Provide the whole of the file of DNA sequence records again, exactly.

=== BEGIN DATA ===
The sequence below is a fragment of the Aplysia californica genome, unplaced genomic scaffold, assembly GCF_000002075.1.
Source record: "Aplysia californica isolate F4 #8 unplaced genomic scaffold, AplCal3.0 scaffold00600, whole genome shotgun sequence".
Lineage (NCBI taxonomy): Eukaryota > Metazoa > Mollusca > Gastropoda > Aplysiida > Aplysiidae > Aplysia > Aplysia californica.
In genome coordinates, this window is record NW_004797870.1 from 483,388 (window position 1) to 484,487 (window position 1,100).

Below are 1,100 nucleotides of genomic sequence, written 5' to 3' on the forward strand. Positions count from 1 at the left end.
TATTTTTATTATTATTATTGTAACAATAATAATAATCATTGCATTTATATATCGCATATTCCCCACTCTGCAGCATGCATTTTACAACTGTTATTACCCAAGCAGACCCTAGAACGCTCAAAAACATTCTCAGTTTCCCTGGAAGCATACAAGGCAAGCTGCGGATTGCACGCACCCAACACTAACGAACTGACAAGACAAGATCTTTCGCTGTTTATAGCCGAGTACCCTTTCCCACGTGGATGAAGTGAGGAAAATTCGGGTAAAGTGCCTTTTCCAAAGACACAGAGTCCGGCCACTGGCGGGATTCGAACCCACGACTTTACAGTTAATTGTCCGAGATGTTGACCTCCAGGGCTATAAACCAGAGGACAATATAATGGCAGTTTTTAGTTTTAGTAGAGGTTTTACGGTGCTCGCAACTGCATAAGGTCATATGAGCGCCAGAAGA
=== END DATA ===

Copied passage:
The sequence below is a fragment of the Aplysia californica genome, unplaced genomic scaffold, assembly GCF_000002075.1.
Source record: "Aplysia californica isolate F4 #8 unplaced genomic scaffold, AplCal3.0 scaffold00600, whole genome shotgun sequence".
Lineage (NCBI taxonomy): Eukaryota > Metazoa > Mollusca > Gastropoda > Aplysiida > Aplysiidae > Aplysia > Aplysia californica.
In genome coordinates, this window is record NW_004797870.1 from 483,388 (window position 1) to 484,487 (window position 1,100).

Below are 1,100 nucleotides of genomic sequence, written 5' to 3' on the forward strand. Positions count from 1 at the left end.
TATTTTTATTATTATTATTGTAACAATAATAATAATCATTGCATTTATATATCGCATATTCCCCACTCTGCAGCATGCATTTTACAACTGTTATTACCCAAGCAGACCCTAGAACGCTCAAAAACATTCTCAGTTTCCCTGGAAGCATACAAGGCAAGCTGCGGATTGCACGCACCCAACACTAACGAACTGACAAGACAAGATCTTTCGCTGTTTATAGCCGAGTACCCTTTCCCACGTGGATGAAGTGAGGAAAATTCGGGTAAAGTGCCTTTTCCAAAGACACAGAGTCCGGCCACTGGCGGGATTCGAACCCACGACTTTACAGTTAATTGTCCGAGATGTTGACCTCCAGGGCTATAAACCAGAGGACAATATAATGGCAGTTTTTAGTTTTAGTAGAGGTTTTACGGTGCTCGCAACTGCATAAGGTCATATGAGCGCCAGAAGA